Friends and followers make the social media world go ’round. You knew that. But you may not know that by focusing solely on your own followers, you’re not seeing the forest for the trees.

Fast Company reports on a new paper released by comScore, which draws information from a joint comScore-Facebook service called Social Essentials. Their findings show that brands should move their focus beyond fans to friends of fans.

(Move beyond the trees, into the forest, is what we’re saying.)

The research shows similarity in taste between friends. That’s hardly shocking… people tend to make friends based on commonalities, right? It’s completely logical then that fans who “like” you have friends who would also “like” you.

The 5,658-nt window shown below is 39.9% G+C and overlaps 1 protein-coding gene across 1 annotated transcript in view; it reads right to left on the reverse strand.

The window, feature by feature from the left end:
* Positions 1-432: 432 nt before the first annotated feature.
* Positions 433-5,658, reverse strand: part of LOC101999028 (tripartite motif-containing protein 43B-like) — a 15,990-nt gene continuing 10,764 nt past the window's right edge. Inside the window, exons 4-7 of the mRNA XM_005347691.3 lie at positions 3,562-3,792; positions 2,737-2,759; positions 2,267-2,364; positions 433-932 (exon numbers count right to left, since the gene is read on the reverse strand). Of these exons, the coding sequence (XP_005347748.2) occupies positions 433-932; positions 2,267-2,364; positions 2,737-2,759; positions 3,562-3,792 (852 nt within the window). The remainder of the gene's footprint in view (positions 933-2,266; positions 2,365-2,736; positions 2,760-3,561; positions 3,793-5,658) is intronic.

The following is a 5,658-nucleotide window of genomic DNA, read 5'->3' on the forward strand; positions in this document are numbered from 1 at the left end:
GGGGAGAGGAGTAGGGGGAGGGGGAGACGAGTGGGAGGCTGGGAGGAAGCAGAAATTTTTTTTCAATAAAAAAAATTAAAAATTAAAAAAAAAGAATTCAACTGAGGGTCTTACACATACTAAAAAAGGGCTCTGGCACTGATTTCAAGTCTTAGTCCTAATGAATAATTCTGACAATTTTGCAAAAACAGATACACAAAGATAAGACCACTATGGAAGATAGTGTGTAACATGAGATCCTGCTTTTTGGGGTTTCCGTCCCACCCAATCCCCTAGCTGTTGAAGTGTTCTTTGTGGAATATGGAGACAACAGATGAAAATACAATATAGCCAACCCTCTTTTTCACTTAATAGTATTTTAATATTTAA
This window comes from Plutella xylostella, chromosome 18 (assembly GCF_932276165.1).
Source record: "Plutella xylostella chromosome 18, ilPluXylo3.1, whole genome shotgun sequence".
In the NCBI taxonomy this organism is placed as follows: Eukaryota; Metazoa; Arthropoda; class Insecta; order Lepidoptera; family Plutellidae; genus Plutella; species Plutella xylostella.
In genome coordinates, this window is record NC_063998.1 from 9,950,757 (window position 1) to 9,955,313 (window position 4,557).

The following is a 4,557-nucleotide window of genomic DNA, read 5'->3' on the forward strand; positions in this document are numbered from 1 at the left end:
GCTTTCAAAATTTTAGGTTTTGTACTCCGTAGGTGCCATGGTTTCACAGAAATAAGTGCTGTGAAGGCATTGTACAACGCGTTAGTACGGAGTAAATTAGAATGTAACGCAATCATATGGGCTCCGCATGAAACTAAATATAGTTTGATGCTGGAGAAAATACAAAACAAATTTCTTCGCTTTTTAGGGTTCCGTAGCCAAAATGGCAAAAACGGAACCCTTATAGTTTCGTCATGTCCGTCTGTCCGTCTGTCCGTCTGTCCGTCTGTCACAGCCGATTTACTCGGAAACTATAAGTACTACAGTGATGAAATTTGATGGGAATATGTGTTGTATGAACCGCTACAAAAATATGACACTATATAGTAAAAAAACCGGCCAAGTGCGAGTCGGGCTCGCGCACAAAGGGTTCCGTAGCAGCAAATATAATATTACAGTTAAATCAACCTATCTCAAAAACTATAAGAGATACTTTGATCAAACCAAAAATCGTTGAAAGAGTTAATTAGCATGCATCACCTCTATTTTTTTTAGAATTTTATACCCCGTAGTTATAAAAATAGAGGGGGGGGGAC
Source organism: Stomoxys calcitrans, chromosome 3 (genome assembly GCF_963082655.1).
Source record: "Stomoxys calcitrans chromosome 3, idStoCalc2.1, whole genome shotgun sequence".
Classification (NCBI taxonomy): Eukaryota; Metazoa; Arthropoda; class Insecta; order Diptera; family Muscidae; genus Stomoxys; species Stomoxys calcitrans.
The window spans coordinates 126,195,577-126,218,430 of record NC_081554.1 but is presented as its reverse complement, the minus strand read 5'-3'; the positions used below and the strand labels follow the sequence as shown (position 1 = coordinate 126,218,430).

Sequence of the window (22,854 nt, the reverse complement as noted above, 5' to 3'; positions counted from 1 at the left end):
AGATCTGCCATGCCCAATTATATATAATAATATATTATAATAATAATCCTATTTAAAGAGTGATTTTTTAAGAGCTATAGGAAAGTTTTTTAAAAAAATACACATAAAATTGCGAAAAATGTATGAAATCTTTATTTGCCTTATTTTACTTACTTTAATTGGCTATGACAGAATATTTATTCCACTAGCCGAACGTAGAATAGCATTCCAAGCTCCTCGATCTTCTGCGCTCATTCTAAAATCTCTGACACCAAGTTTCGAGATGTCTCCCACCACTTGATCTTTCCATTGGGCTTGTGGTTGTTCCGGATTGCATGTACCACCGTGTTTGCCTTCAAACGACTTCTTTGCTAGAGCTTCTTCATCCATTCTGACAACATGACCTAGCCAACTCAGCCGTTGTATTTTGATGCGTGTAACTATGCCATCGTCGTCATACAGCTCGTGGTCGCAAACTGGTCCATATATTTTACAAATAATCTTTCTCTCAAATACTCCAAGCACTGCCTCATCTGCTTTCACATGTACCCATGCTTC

For example, Starbucks’s impressive 23 million fans pales in comparison to the number of friends of those same fans: 670 million. In other words, for popular brands, the friends of fans represents “a very large proportion of the Facebook universe.”

Your fans are the trees… and their untapped friend lists are the forest.

Remember, we’ve shown you the data that says people are more likely to trust their friends. So the challenge is to reach your fans and followers with content they’re likely to share with those friends. Fast Company has a suggestion:

The solution is to reach friends of fans through messages that are shareable, and promotions that require voting, checking in, or other interactivity.

Get the trees you already know to show you off to the rest of the forest… or something.

Sounds like good advice to us.